As Hollywood prepares to announce the winners of the Academy Awards on March 2, scores of consumer watchdog groups kick off National Consumer Protection Week that same day to increase awareness and provide consumer tips on how to avoid online traps where cybercriminals can rob you of your money, identity and security.

While with the recent breaches at Target, Neiman Marcus, Kickstarter and the University of Maryland, there is no shortage of related scams, some deserve special recognition for being especially sneaky and insidious. Adam Levin, Chairman of Identity Theft 911 and says “this year’s ‘winners’ look like a season from the hit CNBC series American Greed.” “What consumers need to know,” warns Levin, “is that breaches are the new normal and that means cybercriminals and scam artists will never be out of business looking to steal your precious identity and hard earned cash.”

This year’s picks are a motley crew of scams that can get you while you’re responding to an email, searching the Web, answering a phone call, filing taxes or even trying to find love.

And the envelope, please…

The Celebrity Scam: Your online search for your favorite celebrity could expose you to identity theft.  Be suspicious of links to free content and exercise extra caution when searching hot topics and check for URL misspellings.  Remember, if you search for Sandra Bullock and get detoured to a random site, you may be entering a cybertrap.

The Catfish Scam: When it comes to on-line dating, catfishers are out to make you the bait and steal your wallet and heart.  Armed with fake photos and scripted lines, catfish scammers prey on lonely hearts.  Always do your research.  Check the photo and the profile.  If you see inconsistencies, then don’t engage and never wire money to someone you have not met in person.  Money can’t buy you love and being asked to pay for someone else’s expenses is a major red flag.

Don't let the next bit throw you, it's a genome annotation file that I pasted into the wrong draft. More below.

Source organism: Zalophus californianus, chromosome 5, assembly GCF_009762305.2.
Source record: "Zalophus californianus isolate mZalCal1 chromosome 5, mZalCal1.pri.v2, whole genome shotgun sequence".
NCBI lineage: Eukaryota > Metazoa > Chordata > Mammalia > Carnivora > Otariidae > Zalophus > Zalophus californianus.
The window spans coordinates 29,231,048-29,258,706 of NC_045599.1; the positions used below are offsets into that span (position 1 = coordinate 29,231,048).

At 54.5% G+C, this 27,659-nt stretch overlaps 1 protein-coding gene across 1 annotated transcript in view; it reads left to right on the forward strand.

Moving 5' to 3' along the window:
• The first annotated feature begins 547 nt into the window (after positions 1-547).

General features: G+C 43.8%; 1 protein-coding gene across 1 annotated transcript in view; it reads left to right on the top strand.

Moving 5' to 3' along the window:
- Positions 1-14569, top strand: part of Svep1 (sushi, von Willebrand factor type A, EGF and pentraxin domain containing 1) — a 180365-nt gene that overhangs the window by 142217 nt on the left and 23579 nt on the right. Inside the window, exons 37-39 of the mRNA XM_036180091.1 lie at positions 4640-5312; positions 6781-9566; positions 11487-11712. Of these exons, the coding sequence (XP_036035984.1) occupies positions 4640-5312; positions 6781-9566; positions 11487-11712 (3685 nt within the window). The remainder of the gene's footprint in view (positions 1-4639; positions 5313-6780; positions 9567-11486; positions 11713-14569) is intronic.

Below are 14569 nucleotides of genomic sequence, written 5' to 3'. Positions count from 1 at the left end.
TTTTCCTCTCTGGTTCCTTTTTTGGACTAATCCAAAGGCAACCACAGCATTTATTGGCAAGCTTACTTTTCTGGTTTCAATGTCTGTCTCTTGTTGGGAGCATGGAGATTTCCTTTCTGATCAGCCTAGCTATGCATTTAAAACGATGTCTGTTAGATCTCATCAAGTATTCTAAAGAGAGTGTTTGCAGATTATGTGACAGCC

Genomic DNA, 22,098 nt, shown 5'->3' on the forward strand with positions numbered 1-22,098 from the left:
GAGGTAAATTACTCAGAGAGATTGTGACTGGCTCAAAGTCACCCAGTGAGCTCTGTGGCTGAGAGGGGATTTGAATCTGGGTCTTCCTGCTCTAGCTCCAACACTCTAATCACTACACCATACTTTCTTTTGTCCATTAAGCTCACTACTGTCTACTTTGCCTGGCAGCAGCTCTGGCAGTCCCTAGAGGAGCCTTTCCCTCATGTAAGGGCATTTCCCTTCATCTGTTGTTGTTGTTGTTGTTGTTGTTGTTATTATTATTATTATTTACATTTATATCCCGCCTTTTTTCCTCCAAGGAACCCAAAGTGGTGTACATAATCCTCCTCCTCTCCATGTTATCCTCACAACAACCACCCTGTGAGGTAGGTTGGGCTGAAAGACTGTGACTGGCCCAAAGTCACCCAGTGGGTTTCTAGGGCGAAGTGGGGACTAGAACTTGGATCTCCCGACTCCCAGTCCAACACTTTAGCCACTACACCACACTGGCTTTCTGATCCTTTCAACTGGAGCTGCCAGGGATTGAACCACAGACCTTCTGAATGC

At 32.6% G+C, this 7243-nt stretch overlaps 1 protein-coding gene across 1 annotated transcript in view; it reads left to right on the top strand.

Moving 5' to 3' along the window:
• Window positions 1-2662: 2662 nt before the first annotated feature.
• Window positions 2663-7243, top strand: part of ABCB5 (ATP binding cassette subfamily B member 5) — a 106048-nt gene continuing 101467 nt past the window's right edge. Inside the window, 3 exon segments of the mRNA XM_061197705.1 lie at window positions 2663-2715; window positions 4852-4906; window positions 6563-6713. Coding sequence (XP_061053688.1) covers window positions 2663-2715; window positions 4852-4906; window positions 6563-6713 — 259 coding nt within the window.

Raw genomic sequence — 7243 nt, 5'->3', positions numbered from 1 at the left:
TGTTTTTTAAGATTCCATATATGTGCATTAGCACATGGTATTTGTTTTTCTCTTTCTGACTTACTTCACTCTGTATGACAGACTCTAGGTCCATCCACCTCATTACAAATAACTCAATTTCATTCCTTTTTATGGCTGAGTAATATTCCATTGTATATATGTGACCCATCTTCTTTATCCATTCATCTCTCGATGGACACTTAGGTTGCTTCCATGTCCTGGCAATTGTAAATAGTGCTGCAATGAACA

The One-Ring Call Scam: Scammers auto-dial you and let the phone ring once, hoping you will call back.  Once you do, they’ve got you!  Those who call back are connected to an adult entertainment service or chat line, where they are charged an international calling fee of $20, with a $9 per minute fee or higher. If you don’t recognize the number, don’t call back.

The Tax Related Scam: Counting on your tax refund to pay a few bills or take a much-needed vacation? Beware; scammers are working to steal it.  During tax season, taxpayers should look out for fake IRS phishing emails asking for your personal information or shady tax preparers that promise inflated or quick refunds.  Mind your mail, file early and e-file your return.

The Obamacare Scam: Con artists call unsuspecting consumers, peddling fake insurance plans, claiming to work for the government or as a navigator under the Affordable Care Act or Obamacare. If you receive a call from someone claiming they need to verify personal information or you won’t receive your insurance benefits, this is a scam.  Customer service reps from Medicaid & Medicare Services, HHS, or Obamacare will never call you asking for personal information, like your Social Security Number.

Mr. Levin urges that in the “age of the breach,” businesses need to invest in better technology and security and consumers must be vigilant and always self-monitor. Levin advocates for businesses and consumers to follow his 3M plan: Minimize your risk, Monitor your accounts and Manage the damage. Scammers and fraudsters will always be around looking for a good “mark”, but every business and consumer can empower themselves by taking their security into their own hands.